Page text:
Is Star Wars sexist? Yes, it is.
I love the Star Wars movies, I think they’re amazing, I will watch them with my kids someday. But they are definitely sexist.
Perhaps you disagree. You might bring up Princess Leia, and argue that she’s a strong female character (which is true), and make other arguments, and then I’d counterargue, and it would turn into a big messy debate that solves nothing.
If only there was a simple, functional litmus test for deciding whether a movie is sexist or not.
Turns out, there is. It’s called the Bechdel Test.
The Bechdel Test: A movie passes the test if it meets the following criteria.
1. It contains two or more women who are named characters (i.e. not just extras)…
2. …who, at some point in the movie, talk to each other…
3. …about something other than a man.
In the entire original Star Wars trilogy – over six hours of film – there is not a single scene which passes the test.
Now try the Reverse Bechdel Test, looking for scenes with major male characters talking about non-female things. It’s easy. Pick almost any scene in the trilogy. Just off the top of my head:
- The “Luke, I am your father” scene
- The Obi-Wan vs. Vader duel
- Han bragging about the Kessel Run
- The “I find your lack of faith disturbing” scene
- The “I am a Jedi, like my father” scene
To be clear: I’m not saying that Star Wars is anti-woman, or that George Lucas is a misogynist pig.
What I’m saying is that Star Wars has a massive, systemic, blatant bias toward men and against women, and that this same sexism is so universal in our society that few people even notice it.
The problem isn’t hatred. It’s blindness. If a movie is mostly about women, it’s a “women’s movie”; if a movie is mostly about men, it’s a “movie.”
And Star Wars is hardly alone. Other movies that fail the Bechdel Test include:
- The entire Lord of the Rings trilogy
- The Avengers
- The Spider-Man movies
- Blade Runner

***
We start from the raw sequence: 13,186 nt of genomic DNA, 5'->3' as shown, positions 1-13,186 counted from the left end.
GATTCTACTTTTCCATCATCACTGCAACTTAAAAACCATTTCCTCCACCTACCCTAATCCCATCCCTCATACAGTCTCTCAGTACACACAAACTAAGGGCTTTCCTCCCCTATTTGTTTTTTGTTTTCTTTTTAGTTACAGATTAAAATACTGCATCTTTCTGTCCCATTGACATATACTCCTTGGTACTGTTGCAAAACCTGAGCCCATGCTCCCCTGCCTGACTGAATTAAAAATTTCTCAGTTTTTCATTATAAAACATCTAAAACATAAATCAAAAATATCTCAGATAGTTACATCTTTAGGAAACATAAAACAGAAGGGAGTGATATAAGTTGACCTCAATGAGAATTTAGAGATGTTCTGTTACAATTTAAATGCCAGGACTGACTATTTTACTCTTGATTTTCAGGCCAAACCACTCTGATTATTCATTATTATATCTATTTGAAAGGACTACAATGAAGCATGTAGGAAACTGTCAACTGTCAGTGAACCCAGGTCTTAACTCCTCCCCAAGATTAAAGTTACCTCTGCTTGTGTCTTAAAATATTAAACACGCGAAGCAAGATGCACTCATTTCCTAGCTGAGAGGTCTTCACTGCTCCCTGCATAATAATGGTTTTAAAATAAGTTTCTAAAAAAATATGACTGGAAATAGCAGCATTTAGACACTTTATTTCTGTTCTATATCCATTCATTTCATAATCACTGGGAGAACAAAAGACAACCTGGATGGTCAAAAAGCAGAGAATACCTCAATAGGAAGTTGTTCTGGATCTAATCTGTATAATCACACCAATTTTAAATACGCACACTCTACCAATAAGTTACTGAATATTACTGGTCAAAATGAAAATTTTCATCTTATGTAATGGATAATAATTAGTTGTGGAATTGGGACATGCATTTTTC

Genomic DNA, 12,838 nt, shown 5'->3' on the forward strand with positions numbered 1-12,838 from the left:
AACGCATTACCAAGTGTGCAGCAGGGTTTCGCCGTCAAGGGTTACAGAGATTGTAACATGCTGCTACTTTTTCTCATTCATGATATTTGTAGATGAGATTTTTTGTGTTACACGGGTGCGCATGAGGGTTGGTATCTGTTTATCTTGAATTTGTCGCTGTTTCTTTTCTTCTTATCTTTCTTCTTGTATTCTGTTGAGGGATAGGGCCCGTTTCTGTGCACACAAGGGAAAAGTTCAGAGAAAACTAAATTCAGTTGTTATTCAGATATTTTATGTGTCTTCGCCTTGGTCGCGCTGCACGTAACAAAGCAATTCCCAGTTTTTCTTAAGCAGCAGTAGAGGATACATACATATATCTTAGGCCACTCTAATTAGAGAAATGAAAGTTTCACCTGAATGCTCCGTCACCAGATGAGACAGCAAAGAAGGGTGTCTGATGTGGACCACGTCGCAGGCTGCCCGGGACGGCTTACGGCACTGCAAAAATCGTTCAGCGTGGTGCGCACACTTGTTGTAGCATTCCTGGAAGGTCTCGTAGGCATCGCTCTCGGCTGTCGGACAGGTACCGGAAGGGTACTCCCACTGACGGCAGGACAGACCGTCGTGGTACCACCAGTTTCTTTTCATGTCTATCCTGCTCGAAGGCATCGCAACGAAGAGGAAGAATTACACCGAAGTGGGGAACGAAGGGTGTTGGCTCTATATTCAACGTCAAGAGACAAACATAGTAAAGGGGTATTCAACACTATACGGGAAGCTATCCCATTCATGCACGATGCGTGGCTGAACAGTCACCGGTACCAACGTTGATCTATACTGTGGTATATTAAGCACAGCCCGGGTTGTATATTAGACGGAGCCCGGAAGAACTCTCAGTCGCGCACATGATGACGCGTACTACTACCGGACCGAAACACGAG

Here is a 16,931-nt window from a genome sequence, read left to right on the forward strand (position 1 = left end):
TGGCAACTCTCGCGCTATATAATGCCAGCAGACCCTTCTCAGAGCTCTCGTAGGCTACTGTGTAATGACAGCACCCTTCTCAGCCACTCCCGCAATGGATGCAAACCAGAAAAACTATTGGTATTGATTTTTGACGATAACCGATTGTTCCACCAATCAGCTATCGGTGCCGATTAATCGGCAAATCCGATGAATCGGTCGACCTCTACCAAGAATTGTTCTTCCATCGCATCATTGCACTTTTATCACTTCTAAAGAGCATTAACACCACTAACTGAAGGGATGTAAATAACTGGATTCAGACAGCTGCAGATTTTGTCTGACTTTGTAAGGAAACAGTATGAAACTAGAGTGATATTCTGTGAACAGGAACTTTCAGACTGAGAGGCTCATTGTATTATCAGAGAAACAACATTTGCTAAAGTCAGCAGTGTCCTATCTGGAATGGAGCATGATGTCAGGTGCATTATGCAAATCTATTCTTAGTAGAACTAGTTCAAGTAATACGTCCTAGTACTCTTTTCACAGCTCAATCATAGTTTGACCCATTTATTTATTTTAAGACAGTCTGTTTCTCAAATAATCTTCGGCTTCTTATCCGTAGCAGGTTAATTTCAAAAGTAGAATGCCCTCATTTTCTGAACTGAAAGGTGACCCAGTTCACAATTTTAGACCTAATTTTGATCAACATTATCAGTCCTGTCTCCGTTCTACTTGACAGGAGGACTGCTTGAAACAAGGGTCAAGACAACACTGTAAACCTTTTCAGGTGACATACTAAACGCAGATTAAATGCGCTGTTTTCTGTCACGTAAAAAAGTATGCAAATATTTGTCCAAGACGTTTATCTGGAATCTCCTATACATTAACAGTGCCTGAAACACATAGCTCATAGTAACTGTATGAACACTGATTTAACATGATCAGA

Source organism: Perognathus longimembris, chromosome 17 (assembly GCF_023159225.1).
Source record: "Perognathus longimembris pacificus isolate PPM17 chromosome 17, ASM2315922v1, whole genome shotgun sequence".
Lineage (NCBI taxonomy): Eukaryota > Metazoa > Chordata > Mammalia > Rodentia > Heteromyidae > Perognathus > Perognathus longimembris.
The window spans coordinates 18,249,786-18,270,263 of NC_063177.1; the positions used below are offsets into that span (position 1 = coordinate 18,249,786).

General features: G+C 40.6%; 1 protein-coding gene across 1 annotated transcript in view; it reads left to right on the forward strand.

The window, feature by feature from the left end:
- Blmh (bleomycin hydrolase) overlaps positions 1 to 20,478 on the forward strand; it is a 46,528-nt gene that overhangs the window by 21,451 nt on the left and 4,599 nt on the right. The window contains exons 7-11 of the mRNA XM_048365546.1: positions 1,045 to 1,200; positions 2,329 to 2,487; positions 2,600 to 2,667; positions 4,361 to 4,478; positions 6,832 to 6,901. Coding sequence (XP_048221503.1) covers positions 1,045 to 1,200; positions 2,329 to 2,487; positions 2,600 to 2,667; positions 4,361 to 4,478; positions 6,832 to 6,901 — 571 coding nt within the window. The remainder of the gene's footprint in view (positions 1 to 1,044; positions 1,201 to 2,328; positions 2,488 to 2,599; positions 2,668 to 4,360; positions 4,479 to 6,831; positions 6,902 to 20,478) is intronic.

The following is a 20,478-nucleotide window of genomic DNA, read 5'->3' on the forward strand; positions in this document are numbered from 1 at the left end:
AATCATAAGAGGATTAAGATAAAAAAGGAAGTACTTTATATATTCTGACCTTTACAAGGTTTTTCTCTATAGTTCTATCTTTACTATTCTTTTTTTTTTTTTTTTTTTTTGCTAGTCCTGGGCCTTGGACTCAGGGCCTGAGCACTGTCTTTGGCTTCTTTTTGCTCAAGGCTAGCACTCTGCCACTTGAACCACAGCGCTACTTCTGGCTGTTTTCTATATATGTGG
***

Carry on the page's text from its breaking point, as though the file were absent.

- The Godfather
If you’re curious, there’s even a website that classifies movies: BechdelTest.com. Yes, the site exists to make a point, so it’s likely somewhat biased too, but it’s very enlightening to browse there a bit. An enormous number of films fail. And even the ones that “pass” (like the Matrix movies and The Phantom Menace) often do so only on a technicality, or because of a single scene.
In fact, for you Trekkies out there, try this experiment. Can you think of a single episode of Star Trek: The Next Generation that passes the Bechdel Test? I can’t – and although a few probably do exist, I’d wager the ratio is something like 100:1, against. (Deep Space Nine and Voyager fare a little better on account of Kira and Dax, Janeway and B’Elanna.)
Granted, there are a few cases where a movie could fail the Bechdel Test and not be sexist. If your film takes place exclusively on the battlefields of the Civil War, there won’t be a lot of ladies. That’s simple history, and that’s legit. You could come up with other “acceptable failures” too. But such exemptions are rare.
So the next time somebody tells you that sexism is dead, or that feminism is obsolete, try doing a Bechdel experiment of your own on the next movie or show you watch, or book you read.
Or better yet: ask yourself, if you were directing a movie (or writing a book), would your own work pass the test? When I examine my own most recent novel, it isn’t easy to find such a scene. I spent a few minutes looking just now, and came up empty. Even if I do find one eventually, the scarcity is telling.